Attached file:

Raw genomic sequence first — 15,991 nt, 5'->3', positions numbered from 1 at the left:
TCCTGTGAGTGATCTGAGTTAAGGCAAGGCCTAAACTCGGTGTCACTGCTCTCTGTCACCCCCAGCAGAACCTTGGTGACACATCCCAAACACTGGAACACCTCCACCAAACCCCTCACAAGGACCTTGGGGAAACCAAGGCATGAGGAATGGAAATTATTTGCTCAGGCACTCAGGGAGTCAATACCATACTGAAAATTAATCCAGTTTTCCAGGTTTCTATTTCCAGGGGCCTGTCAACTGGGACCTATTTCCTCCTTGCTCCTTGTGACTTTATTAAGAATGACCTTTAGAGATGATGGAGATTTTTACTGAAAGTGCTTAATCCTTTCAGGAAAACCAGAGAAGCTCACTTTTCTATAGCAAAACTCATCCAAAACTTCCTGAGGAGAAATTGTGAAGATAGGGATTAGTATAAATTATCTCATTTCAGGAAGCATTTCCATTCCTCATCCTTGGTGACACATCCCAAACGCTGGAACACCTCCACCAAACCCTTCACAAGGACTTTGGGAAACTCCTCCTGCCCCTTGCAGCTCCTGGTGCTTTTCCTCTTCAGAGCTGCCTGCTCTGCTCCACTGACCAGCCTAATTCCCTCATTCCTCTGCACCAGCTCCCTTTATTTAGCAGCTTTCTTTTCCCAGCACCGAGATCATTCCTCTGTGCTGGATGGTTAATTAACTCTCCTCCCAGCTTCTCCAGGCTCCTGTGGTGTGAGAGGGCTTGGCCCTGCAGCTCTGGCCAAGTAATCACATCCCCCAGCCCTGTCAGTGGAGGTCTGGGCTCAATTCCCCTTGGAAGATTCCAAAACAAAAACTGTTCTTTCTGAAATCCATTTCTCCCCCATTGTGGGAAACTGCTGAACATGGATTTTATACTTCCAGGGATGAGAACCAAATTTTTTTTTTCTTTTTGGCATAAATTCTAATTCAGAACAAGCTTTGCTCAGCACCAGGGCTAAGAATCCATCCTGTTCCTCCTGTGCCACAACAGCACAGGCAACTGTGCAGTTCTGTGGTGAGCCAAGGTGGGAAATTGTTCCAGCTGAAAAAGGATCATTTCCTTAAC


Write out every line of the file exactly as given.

Raw genomic sequence first — 15,991 nt, 5'->3', positions numbered from 1 at the left:
TCCTGTGAGTGATCTGAGTTAAGGCAAGGCCTAAACTCGGTGTCACTGCTCTCTGTCACCCCCAGCAGAACCTTGGTGACACATCCCAAACACTGGAACACCTCCACCAAACCCCTCACAAGGACCTTGGGGAAACCAAGGCATGAGGAATGGAAATTATTTGCTCAGGCACTCAGGGAGTCAATACCATACTGAAAATTAATCCAGTTTTCCAGGTTTCTATTTCCAGGGGCCTGTCAACTGGGACCTATTTCCTCCTTGCTCCTTGTGACTTTATTAAGAATGACCTTTAGAGATGATGGAGATTTTTACTGAAAGTGCTTAATCCTTTCAGGAAAACCAGAGAAGCTCACTTTTCTATAGCAAAACTCATCCAAAACTTCCTGAGGAGAAATTGTGAAGATAGGGATTAGTATAAATTATCTCATTTCAGGAAGCATTTCCATTCCTCATCCTTGGTGACACATCCCAAACGCTGGAACACCTCCACCAAACCCTTCACAAGGACTTTGGGAAACTCCTCCTGCCCCTTGCAGCTCCTGGTGCTTTTCCTCTTCAGAGCTGCCTGCTCTGCTCCACTGACCAGCCTAATTCCCTCATTCCTCTGCACCAGCTCCCTTTATTTAGCAGCTTTCTTTTCCCAGCACCGAGATCATTCCTCTGTGCTGGATGGTTAATTAACTCTCCTCCCAGCTTCTCCAGGCTCCTGTGGTGTGAGAGGGCTTGGCCCTGCAGCTCTGGCCAAGTAATCACATCCCCCAGCCCTGTCAGTGGAGGTCTGGGCTCAATTCCCCTTGGAAGATTCCAAAACAAAAACTGTTCTTTCTGAAATCCATTTCTCCCCCATTGTGGGAAACTGCTGAACATGGATTTTATACTTCCAGGGATGAGAACCAAATTTTTTTTTTCTTTTTGGCATAAATTCTAATTCAGAACAAGCTTTGCTCAGCACCAGGGCTAAGAATCCATCCTGTTCCTCCTGTGCCACAACAGCACAGGCAACTGTGCAGTTCTGTGGTGAGCCAAGGTGGGAAATTGTTCCAGCTGAAAAAGGATCATTTCCTTAAC